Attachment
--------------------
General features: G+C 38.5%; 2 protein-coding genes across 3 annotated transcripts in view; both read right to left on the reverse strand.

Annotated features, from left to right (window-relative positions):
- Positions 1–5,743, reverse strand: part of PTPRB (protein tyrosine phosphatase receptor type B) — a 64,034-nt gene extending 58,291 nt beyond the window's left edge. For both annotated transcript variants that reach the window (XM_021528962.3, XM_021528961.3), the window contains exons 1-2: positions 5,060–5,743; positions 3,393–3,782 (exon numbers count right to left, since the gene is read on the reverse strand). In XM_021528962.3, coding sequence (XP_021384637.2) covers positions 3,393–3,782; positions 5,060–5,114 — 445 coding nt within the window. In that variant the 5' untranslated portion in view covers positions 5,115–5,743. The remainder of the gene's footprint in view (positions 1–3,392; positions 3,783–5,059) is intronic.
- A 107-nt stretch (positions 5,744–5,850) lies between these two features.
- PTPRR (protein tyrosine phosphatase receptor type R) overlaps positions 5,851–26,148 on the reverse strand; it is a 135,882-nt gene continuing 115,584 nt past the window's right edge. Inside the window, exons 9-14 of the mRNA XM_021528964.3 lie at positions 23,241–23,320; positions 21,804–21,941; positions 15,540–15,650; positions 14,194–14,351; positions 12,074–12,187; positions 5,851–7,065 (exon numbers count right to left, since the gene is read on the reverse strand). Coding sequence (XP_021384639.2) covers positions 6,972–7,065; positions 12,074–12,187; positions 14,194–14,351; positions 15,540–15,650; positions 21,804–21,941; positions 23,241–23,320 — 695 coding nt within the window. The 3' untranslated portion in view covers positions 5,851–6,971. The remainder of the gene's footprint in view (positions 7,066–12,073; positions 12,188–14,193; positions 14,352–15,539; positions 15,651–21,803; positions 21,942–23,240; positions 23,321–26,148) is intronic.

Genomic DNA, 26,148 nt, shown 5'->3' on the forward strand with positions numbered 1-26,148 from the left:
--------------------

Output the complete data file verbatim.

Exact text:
General features: G+C 38.5%; 2 protein-coding genes across 3 annotated transcripts in view; both read right to left on the reverse strand.

Annotated features, from left to right (window-relative positions):
- Positions 1–5,743, reverse strand: part of PTPRB (protein tyrosine phosphatase receptor type B) — a 64,034-nt gene extending 58,291 nt beyond the window's left edge. For both annotated transcript variants that reach the window (XM_021528962.3, XM_021528961.3), the window contains exons 1-2: positions 5,060–5,743; positions 3,393–3,782 (exon numbers count right to left, since the gene is read on the reverse strand). In XM_021528962.3, coding sequence (XP_021384637.2) covers positions 3,393–3,782; positions 5,060–5,114 — 445 coding nt within the window. In that variant the 5' untranslated portion in view covers positions 5,115–5,743. The remainder of the gene's footprint in view (positions 1–3,392; positions 3,783–5,059) is intronic.
- A 107-nt stretch (positions 5,744–5,850) lies between these two features.
- PTPRR (protein tyrosine phosphatase receptor type R) overlaps positions 5,851–26,148 on the reverse strand; it is a 135,882-nt gene continuing 115,584 nt past the window's right edge. Inside the window, exons 9-14 of the mRNA XM_021528964.3 lie at positions 23,241–23,320; positions 21,804–21,941; positions 15,540–15,650; positions 14,194–14,351; positions 12,074–12,187; positions 5,851–7,065 (exon numbers count right to left, since the gene is read on the reverse strand). Coding sequence (XP_021384639.2) covers positions 6,972–7,065; positions 12,074–12,187; positions 14,194–14,351; positions 15,540–15,650; positions 21,804–21,941; positions 23,241–23,320 — 695 coding nt within the window. The 3' untranslated portion in view covers positions 5,851–6,971. The remainder of the gene's footprint in view (positions 7,066–12,073; positions 12,188–14,193; positions 14,352–15,539; positions 15,651–21,803; positions 21,942–23,240; positions 23,321–26,148) is intronic.

Genomic DNA, 26,148 nt, shown 5'->3' on the forward strand with positions numbered 1-26,148 from the left: